It’s not just about easier access to ideal candidates for these positions without the rigmarole of recruiting from outside of the organisation. The leadership development study also found that 89% of HR decision makers say succession planning has become a top priority. Those currently serving in leadership positions can’t lead forever and the same goes for those generating sales for the business.

Why leaders must balance technical expertise with soft skills

From people leaving for new opportunities or retirement, to people simply stepping aside to focus on other areas of the business, successful leaders and salespeople require experienced and capable successors that will be ready and able to confidently step into their shoes and pick up the mantle without the business experiencing any lapse in performance.

Soft skills make stronger candidates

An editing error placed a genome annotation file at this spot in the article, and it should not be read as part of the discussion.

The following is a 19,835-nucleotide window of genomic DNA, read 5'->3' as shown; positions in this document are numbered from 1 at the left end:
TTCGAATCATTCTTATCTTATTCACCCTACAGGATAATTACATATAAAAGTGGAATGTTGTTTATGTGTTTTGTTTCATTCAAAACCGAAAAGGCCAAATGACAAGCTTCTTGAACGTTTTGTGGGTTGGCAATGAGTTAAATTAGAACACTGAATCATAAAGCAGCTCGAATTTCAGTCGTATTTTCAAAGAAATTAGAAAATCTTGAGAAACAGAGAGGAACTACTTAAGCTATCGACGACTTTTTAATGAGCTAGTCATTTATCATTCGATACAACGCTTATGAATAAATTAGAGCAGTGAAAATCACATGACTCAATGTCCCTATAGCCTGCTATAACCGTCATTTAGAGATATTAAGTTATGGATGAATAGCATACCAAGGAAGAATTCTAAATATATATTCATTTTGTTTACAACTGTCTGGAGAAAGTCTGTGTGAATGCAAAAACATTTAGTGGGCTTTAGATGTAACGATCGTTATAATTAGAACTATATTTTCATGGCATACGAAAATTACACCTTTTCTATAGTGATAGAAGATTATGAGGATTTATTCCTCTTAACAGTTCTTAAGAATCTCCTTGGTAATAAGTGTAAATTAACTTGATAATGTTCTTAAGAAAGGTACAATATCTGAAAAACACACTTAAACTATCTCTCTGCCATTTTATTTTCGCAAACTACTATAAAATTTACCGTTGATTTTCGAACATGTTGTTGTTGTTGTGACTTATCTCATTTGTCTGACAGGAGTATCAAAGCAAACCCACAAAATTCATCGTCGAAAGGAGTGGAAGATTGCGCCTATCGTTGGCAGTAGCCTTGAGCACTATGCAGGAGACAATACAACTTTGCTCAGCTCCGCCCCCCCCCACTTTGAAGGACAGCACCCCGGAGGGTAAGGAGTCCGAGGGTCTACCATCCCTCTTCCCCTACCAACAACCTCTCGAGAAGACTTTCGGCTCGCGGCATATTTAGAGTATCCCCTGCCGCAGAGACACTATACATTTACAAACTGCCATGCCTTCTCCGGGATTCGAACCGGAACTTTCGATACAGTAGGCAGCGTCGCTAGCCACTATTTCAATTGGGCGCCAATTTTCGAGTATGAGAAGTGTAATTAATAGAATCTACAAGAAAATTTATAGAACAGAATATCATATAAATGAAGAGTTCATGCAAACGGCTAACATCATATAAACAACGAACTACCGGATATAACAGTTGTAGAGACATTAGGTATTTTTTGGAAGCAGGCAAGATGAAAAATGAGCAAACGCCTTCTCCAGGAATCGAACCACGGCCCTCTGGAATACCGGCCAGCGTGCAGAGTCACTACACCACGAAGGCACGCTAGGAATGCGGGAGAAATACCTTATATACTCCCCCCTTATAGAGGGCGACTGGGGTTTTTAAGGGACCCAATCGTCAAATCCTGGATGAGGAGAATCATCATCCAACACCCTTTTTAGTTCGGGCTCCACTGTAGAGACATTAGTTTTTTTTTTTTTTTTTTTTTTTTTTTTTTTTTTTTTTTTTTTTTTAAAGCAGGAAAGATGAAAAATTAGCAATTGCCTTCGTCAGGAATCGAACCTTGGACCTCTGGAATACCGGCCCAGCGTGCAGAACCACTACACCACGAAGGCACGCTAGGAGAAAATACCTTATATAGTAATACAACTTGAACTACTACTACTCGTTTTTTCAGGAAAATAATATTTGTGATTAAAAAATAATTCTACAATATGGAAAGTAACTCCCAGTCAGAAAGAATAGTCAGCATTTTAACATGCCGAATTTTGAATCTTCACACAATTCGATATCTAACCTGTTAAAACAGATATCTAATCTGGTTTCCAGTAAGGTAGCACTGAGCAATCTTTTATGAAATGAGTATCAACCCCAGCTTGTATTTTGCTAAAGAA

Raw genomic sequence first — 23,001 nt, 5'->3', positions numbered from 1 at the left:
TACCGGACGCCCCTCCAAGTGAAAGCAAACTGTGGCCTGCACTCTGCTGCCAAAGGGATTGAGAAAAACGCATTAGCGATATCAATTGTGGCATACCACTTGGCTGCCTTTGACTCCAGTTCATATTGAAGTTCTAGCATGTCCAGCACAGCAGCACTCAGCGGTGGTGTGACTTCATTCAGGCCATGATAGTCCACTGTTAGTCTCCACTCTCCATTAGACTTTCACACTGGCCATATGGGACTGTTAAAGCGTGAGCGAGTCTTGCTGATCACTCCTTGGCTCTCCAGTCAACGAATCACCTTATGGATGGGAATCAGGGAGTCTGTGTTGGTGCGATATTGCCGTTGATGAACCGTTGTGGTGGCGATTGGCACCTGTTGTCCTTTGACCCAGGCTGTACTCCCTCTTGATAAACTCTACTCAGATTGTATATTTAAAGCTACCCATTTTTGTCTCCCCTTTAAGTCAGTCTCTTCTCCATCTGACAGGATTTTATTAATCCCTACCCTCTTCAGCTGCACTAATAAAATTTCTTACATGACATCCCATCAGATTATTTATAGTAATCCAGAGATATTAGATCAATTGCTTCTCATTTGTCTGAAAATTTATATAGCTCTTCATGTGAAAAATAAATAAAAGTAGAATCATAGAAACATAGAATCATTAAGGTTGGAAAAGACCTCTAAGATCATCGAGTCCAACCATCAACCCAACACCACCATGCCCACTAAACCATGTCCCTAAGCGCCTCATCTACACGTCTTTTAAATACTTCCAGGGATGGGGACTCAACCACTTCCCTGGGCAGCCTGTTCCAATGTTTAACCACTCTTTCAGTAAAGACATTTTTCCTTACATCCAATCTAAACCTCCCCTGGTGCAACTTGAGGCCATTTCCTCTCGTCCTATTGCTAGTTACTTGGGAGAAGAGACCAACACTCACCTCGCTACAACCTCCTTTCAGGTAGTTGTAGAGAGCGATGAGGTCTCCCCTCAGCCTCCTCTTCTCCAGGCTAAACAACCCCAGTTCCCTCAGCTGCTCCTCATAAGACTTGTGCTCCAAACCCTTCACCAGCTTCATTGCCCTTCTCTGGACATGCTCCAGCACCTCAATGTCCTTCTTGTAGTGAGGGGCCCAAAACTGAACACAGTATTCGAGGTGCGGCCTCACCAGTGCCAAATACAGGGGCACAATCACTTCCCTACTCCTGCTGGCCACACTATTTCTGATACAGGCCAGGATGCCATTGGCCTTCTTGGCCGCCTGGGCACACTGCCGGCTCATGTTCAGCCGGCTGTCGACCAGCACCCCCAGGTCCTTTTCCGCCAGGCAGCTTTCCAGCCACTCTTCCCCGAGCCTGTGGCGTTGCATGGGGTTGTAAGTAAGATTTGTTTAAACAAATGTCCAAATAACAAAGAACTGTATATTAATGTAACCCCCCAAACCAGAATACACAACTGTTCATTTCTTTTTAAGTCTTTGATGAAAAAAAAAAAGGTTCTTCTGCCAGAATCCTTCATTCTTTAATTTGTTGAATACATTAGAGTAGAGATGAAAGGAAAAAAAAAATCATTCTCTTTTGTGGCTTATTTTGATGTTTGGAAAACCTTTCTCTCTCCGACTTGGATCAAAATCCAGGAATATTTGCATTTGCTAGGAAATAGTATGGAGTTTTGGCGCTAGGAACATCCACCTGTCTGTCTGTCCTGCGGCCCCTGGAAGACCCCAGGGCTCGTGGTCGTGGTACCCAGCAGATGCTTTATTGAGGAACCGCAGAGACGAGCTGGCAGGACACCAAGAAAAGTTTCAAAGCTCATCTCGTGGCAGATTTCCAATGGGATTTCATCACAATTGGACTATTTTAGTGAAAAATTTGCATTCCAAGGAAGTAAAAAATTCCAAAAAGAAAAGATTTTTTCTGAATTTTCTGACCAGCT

When it comes to the soft skills required, a strong leader must be able to manage through clear communication and effective time management, coaching and goal setting. They must be able to demonstrate empathy and empower their teams to be successful, productive and fully engaged. And beyond simply giving direction, they must also be able to take direction from those above them and cascade the business strategy down through their teams. 

A strong sales candidate must possess the ability to communicate value to the customer, negotiate well and protect margin or the ability to increase the scope of a particular sales opportunity. 

With the relevant soft skills in place, the business will benefit from increased productivity, greater agility against changing market conditions and greater transparency. In turn, this will provide visibility on issues and inefficiencies while removing opportunity for miscommunication. All of this can transform the culture of a department, improving employee satisfaction and reducing staff turnover.